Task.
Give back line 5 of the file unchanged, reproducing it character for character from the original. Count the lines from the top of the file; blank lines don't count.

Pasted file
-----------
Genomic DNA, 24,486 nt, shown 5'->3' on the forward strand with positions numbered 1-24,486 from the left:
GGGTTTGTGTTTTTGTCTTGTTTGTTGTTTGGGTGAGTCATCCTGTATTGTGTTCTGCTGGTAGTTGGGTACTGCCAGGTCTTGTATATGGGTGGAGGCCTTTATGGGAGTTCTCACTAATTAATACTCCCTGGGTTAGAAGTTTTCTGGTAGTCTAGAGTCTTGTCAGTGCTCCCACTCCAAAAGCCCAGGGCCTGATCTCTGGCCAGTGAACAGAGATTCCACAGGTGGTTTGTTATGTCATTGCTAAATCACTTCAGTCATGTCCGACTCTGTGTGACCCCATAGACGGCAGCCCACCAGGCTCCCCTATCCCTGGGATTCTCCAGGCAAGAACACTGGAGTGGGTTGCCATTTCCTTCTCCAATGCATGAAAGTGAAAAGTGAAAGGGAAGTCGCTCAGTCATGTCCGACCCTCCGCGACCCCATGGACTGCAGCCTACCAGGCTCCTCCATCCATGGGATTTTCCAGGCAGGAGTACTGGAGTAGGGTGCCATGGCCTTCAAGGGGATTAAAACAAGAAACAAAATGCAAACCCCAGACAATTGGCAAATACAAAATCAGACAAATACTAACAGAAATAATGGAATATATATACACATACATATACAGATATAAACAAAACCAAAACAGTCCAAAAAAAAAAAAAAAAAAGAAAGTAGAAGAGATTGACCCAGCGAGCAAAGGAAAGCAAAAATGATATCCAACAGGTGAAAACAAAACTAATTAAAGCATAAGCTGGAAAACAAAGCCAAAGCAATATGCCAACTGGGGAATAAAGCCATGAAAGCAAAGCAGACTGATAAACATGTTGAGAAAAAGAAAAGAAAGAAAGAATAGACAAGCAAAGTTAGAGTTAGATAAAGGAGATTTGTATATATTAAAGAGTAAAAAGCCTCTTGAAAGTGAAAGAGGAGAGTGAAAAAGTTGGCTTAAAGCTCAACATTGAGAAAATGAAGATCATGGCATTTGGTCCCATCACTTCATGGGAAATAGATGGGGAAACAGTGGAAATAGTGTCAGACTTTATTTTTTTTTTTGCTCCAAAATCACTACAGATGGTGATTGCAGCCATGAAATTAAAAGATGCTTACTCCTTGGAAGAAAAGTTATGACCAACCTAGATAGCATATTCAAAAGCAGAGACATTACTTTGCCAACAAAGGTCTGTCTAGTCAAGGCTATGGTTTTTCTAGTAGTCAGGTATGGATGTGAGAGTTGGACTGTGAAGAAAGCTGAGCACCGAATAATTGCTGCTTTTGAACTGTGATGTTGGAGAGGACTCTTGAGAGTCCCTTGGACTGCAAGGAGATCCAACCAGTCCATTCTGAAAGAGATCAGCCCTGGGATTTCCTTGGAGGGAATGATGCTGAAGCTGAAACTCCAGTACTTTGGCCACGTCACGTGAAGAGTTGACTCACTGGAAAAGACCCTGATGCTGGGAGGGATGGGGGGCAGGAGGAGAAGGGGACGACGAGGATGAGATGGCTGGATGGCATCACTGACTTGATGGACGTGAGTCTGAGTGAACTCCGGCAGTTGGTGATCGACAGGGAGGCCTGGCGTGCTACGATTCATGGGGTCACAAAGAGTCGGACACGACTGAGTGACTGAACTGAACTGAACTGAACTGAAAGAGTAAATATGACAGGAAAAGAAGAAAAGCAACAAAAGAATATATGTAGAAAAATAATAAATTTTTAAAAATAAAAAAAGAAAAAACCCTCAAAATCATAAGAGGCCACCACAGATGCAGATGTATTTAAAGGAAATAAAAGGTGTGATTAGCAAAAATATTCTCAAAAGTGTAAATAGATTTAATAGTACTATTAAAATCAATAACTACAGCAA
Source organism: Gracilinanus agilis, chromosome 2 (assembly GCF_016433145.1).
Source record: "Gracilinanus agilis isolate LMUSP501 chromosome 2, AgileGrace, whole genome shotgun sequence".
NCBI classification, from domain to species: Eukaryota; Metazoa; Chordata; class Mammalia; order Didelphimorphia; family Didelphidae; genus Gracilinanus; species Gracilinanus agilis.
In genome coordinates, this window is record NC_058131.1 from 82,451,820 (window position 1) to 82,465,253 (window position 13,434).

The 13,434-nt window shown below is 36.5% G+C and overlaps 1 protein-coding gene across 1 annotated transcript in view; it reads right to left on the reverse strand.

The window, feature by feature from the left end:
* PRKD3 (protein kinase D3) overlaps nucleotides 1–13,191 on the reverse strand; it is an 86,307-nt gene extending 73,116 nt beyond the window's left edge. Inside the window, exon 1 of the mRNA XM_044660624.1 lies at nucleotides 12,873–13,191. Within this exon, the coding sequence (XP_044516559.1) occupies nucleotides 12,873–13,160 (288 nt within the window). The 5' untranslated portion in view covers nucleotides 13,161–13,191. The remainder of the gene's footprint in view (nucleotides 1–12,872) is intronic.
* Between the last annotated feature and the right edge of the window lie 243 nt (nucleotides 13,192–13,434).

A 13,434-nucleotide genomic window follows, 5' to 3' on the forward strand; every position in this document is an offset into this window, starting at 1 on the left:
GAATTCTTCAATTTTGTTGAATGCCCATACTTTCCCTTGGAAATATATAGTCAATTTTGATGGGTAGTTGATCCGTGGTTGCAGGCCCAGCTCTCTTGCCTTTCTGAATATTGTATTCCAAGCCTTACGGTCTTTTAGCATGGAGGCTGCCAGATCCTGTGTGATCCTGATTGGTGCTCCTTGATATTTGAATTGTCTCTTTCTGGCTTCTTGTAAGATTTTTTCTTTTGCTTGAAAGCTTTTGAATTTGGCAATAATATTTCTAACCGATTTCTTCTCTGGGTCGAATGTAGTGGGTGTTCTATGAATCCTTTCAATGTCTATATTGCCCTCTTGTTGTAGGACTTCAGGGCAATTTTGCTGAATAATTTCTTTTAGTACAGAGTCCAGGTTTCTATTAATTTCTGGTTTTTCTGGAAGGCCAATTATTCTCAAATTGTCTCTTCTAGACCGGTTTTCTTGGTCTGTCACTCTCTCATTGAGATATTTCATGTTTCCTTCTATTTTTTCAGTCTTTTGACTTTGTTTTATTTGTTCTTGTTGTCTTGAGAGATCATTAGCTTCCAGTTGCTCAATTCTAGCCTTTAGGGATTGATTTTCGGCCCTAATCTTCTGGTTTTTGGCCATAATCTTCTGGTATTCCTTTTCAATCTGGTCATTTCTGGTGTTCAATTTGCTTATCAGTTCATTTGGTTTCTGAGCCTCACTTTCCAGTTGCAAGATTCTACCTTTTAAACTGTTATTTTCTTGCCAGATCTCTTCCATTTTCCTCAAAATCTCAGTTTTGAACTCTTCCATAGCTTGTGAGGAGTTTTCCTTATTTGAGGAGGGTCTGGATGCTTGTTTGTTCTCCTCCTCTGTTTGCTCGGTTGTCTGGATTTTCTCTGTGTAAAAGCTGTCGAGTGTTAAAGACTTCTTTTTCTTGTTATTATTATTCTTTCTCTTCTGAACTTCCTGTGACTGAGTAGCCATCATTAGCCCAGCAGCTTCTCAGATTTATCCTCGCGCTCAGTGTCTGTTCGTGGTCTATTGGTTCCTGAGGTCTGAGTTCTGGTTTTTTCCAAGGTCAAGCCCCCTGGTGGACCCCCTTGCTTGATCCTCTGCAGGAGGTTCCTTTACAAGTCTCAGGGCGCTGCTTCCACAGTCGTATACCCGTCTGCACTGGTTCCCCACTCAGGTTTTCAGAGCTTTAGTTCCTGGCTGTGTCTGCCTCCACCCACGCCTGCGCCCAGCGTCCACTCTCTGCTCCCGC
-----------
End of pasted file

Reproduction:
NCBI classification, from domain to species: Eukaryota; Metazoa; Chordata; class Mammalia; order Didelphimorphia; family Didelphidae; genus Gracilinanus; species Gracilinanus agilis.